HC Deb 06 March 2000 vol 345 cc765-6 3.31 pm
Miss Ann Widdecombe (Maidstone and The Weald)

On a point of order, Madam Speaker. As the upholder of the privileges of the House, are you concerned that the Government are increasingly unable to distinguish between the House and the "Today" programme? Dawn was accompanied by another announcement of a massive Government U-turn—it concerned their decision not to take over responsibility for asylum seekers and their dispersal from 1 April—that has serious implications for local councils. I wonder whether I have misjudged them. Have they asked you whether they can make a statement on this important issue?

Madam Speaker

I listen to the "Today" programme, but as far as I am aware the Government are not seeking to make a statement on such an issue today. I made it my business to read the Order Paper and I believe that a number of questions tabled for written answer may give a good deal of information about the subject that the right hon. Lady has raised.

Mr. Simon Hughes (Southwark, North and Bermondsey)

Further to that point of order, Madam Speaker.

Madam Speaker

Order. I take no further points of order once I have given a ruling.

Mr. Gary Streeter (South-West Devon)

On a point of order, Madam Speaker. You will have heard the Secretary of State for International Development say in the House on Monday last week that money was not the issue in relation to aid for Mozambique. On Wednesday she said that co-operation between her Department and the Ministry of Defence was good. In view of the revelations of the past few days—it is clear that money was indeed the issue and that the two Departments were at loggerheads—is not it clear that her statements to the House fell well short of the standards of accuracy that you rightly demand? Are you therefore planning to summon her to the Chamber to clarify precisely what went wrong so that, above all, we may be reassured that future aid efforts will not be hampered by departmental in-fighting as this one so tragically has been?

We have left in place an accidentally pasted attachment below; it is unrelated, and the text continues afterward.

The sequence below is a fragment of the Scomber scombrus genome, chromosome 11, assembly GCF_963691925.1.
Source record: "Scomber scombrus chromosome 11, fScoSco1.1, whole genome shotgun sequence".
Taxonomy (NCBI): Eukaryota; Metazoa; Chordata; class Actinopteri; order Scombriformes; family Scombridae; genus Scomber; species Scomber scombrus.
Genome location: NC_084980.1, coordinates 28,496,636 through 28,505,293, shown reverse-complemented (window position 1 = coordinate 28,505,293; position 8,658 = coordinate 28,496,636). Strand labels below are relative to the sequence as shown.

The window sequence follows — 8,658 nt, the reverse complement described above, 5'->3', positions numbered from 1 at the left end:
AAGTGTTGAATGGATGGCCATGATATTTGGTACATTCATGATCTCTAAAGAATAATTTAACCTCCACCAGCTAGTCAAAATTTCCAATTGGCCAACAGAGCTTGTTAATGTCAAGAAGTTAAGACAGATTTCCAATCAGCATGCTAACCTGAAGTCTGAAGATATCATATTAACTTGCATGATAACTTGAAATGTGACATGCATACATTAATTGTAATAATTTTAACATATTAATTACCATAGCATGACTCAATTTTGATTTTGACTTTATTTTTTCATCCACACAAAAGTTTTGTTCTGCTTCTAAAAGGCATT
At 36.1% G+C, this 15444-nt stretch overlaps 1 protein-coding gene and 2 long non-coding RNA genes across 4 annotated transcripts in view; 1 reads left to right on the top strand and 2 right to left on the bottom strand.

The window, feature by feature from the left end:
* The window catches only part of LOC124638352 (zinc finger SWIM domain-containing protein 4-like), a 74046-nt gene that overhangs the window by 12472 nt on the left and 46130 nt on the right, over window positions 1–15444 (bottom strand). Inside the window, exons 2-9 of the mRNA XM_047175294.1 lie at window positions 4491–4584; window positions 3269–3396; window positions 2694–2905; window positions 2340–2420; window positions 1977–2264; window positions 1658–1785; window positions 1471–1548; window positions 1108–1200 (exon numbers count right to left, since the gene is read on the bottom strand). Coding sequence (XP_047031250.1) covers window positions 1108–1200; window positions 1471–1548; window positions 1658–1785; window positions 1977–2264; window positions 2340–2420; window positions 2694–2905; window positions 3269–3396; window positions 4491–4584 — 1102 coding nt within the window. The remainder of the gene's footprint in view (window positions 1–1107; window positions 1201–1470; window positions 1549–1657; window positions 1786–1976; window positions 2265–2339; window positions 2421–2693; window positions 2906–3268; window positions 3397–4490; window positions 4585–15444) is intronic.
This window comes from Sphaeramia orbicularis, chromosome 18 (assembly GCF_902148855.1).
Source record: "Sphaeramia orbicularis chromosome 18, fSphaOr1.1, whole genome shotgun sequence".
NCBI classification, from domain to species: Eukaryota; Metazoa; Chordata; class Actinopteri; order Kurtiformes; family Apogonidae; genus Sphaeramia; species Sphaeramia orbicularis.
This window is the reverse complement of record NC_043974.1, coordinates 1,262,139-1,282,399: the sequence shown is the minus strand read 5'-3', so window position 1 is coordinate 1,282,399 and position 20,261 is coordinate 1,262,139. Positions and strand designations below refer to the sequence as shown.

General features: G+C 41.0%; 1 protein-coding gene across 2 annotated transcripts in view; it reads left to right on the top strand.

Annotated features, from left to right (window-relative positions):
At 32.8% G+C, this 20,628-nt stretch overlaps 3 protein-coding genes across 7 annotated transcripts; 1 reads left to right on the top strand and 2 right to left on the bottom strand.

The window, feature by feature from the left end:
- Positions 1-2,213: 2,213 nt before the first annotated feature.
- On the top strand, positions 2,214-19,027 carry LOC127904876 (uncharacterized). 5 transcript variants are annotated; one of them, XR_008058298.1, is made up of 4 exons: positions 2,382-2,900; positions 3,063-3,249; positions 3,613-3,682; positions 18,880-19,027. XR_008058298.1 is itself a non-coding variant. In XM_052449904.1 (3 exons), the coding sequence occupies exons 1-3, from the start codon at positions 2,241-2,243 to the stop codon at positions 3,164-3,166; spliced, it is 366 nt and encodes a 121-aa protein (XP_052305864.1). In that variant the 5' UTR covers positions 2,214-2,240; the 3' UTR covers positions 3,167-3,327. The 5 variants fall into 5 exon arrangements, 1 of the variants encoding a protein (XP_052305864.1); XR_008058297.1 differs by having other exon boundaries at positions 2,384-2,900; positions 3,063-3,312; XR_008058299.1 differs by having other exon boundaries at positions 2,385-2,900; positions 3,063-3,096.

Madam Speaker

The hon. Gentleman ought to be aware, if he is not, that the Speaker does not have the authority to summon any Secretary of State. [HON. MEMBERS: "Shame!] It may be a shame. Although I have a lot of responsibility and authority, I cannot do that. He seeks a statement from the right hon. Lady. If one had been forthcoming, we would have known about it from the Annunciator by 12 o'clock.

Mr. Menzies Campbell (North-East Fife)

On a point of order, Madam Speaker. You do not have the power of summons, but you have the power to inform the House. Did the Secretary of State for Defence ask to make a statement to the House in light of the fact that British troops have quite rightly been deployed to Mozambique, where no doubt they will show their customary skill and courage, but where they will inevitably put themselves at some risk and perhaps under some threat? He properly appeared on television yesterday to explain the circumstances and to advise the public that the troops had been deployed, but is not it incumbent on him or perhaps a junior Minister to explain to the House as soon as possible what gave rise to that deployment?

Madam Speaker

The right hon. and learned Gentleman asks me to inform the House; that was the origin of his question. I can inform the House that I have not been informed that any Secretary of State seeks to make a statement on any issue today.